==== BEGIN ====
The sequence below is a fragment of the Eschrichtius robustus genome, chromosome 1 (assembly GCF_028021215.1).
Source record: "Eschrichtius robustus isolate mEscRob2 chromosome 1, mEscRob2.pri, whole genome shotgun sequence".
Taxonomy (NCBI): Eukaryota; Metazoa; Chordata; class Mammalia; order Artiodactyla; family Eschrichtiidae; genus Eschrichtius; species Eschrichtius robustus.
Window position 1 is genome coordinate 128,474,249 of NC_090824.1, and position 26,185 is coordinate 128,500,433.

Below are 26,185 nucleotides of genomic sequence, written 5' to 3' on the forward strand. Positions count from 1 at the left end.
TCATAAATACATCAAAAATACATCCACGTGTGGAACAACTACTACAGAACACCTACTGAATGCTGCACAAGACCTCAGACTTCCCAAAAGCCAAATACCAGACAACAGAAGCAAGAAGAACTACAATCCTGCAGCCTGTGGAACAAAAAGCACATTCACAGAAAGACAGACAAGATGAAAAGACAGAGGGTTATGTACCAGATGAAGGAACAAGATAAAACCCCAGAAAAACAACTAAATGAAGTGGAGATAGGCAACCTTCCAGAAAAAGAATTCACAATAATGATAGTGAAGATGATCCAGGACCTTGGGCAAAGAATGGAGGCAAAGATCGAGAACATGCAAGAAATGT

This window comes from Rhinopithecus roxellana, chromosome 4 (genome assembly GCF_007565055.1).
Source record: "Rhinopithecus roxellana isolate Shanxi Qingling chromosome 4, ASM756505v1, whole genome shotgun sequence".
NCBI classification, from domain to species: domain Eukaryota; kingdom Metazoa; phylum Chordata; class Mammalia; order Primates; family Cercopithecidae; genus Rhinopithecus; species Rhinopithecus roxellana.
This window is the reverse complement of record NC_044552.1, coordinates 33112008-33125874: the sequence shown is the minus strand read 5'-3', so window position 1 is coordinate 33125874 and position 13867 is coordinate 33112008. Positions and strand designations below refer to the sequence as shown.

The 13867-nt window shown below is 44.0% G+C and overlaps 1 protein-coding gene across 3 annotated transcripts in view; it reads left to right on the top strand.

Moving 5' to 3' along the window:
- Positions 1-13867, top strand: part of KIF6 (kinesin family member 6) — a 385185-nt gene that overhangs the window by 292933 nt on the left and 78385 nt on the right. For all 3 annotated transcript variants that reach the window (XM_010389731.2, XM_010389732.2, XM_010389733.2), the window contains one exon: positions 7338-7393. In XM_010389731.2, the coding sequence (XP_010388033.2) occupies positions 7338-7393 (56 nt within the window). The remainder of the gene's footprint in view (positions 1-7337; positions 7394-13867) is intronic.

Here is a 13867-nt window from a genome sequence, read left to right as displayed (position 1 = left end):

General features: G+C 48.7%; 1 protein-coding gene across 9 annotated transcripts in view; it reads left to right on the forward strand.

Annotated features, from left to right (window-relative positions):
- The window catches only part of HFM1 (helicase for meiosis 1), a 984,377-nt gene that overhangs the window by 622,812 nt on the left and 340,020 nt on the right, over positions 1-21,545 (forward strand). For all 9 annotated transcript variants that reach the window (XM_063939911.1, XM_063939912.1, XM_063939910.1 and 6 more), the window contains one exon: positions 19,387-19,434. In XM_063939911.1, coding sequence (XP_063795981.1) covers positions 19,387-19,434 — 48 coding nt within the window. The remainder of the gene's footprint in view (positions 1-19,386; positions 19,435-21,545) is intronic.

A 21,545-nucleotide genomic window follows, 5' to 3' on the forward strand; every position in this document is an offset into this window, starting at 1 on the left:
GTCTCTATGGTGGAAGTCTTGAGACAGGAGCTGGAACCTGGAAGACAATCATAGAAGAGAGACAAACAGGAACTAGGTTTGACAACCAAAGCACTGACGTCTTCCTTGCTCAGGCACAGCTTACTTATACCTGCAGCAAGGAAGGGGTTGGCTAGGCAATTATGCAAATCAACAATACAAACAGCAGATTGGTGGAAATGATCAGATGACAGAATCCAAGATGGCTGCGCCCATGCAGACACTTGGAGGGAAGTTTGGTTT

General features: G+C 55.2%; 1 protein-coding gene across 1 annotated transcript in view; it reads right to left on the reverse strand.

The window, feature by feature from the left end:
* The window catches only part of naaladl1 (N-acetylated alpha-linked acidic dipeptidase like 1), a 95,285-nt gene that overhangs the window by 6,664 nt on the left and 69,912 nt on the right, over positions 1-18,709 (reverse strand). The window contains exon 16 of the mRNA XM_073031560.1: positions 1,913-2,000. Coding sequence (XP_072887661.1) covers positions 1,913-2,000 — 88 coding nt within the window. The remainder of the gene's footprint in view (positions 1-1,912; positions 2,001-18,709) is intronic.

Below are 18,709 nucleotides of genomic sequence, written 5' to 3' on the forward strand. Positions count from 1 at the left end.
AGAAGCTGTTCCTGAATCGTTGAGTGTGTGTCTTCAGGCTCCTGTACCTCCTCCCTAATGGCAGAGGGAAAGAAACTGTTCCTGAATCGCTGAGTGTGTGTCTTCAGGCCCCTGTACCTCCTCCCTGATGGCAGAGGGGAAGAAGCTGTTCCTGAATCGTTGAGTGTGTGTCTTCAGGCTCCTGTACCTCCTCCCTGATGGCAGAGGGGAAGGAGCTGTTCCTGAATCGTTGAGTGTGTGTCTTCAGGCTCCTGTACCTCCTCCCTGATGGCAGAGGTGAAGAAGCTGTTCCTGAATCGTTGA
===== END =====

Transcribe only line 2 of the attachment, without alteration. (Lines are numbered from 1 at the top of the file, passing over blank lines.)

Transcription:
Source record: "Eschrichtius robustus isolate mEscRob2 chromosome 1, mEscRob2.pri, whole genome shotgun sequence".